In resisting the pit of negative feelings associated with injury, it also helps not to compare yourself with healthy friends or teammates, Zavilla explained. The U.S. Ski Team, for example, has return-to-snow camps that ease groups of injured athletes back onto the slopes together. “You’re all in the same boat, so there’s not that temptation to compete with other teammates,” Zavilla added. “Instead, you’re more likely to just be grateful to be back on your skis.”

While it’s unrealistic to plan your injury to coincide with one incurred by a sympathetic friend, the basic premise makes sense: you can either be happy and grateful to be out doing something you love, or you can be bitter and frustrated that you’re not doing it as well as the other guys. Only one is productive for overall recovery.

Positive Feedback
For the past year, Zavilla has upped the tech ante at Winter Park’s training center by using biofeedback to monitor rehabilitation. For example, one of her athletes suffered a tibial plateau fracture that required a dozen screws to repair. To go along with that horrifying image, the skier also experienced a “fear of returning to snow,” which Zavilla said showed up as an increased heart rate on the biofeedback.

“Physically, she was close to complete recovery, but even imagining the act of skiing made her anxious,” remembered Zavilla. “She would also favor her good leg during visualization, out of fear that the injured leg wasn’t strong enough.” Biofeedback information was instrumental in helping Zavilla guide the skier back to strength and confidence. “Physical recovery is important, but equally important is coherence and stability,” she said. “If you don’t feel broken, you don’t hold back on your turns and you start to feel like yourself again.”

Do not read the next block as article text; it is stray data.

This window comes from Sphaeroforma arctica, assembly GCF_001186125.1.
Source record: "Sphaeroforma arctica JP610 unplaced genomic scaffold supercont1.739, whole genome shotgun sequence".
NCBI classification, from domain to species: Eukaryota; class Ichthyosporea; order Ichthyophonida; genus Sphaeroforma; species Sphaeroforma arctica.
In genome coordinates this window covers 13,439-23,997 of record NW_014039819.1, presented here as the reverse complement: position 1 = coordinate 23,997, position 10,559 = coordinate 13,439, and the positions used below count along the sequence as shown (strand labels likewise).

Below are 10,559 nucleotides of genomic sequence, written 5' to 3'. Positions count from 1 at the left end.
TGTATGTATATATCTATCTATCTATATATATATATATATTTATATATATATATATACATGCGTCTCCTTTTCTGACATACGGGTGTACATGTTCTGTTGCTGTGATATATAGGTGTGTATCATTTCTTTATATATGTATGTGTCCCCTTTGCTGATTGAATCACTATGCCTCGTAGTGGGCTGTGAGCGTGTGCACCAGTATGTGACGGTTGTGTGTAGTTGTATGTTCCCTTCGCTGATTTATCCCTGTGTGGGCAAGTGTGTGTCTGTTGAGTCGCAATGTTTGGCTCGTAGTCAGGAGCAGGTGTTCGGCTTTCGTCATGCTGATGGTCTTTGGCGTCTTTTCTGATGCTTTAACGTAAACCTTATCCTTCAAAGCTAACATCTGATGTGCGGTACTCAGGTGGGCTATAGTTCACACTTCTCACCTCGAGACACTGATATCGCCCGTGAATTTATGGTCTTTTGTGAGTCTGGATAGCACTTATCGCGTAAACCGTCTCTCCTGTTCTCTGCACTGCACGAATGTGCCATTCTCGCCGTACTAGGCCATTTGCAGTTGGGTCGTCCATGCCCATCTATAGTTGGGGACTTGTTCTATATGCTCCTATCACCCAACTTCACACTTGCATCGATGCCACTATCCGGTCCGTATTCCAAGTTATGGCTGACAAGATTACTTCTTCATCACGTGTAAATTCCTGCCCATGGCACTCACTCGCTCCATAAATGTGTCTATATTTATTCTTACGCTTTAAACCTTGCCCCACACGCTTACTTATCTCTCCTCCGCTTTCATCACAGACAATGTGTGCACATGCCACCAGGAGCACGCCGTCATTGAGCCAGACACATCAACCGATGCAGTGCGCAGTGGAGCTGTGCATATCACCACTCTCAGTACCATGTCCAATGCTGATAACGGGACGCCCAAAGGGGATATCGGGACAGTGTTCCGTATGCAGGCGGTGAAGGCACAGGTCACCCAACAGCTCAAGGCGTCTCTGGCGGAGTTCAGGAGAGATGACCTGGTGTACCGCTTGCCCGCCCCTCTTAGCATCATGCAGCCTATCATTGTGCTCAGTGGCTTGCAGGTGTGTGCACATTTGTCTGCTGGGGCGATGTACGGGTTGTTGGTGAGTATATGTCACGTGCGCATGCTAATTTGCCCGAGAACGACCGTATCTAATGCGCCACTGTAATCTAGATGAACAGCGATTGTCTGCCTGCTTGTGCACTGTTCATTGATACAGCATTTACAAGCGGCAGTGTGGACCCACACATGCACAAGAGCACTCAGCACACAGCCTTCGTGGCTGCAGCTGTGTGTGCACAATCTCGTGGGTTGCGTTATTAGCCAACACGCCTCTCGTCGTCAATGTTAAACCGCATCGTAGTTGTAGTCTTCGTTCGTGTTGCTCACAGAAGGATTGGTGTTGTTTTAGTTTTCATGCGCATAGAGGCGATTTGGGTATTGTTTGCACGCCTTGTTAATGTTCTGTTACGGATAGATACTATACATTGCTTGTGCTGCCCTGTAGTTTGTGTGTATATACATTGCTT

biofeedbackGetting Back To Normal
For those that can’t make it to the biofeedback lab or hire a mental skills coach, don’t worry; Zavilla has some general tips for recovering from ski injuries this season:

  • When you’re doing your first runs after a mishap, remember, “Relax! Chill out, take a deep breath.”
  • “Remember, this is something you enjoy doing. It’s normal, it’s good.”
  • Eliminate the word “don’t” from your mental vocabulary. “Once you start thinking, ‘don’t be afraid, don’t get injured again,’ that mindset triggers the exact things you’re trying to avoid,” Zavilla warned.

Personal experience has given Zavilla helpful insight into the recovery process, having come back from a knee injury five years ago and a concussion in the past year. “It was a good learning experience for me, because I understood what my athletes go through when they’re trying to come back,” she said, adding that she came away from both incidents with a new appreciation of what she was capable of.

Speaking of things that shouldn’t be taken for granted, Zavilla strongly recommends strength and flexibility conditioning as a way to prepare for the mental side effects that come with injuries. Think of pre-season strength and flexibility workouts as an insurance policy. When you catch an edge, take a tumble and come up limping, you’ll remember that extra gym time and think, “I’m definitely strong enough to recover from this.”

To get involved in the RTS program (as an athlete or a coach), or to find out more, email Stephanie Zavilla at

Photos courtesy Winter Park Resort Competition Center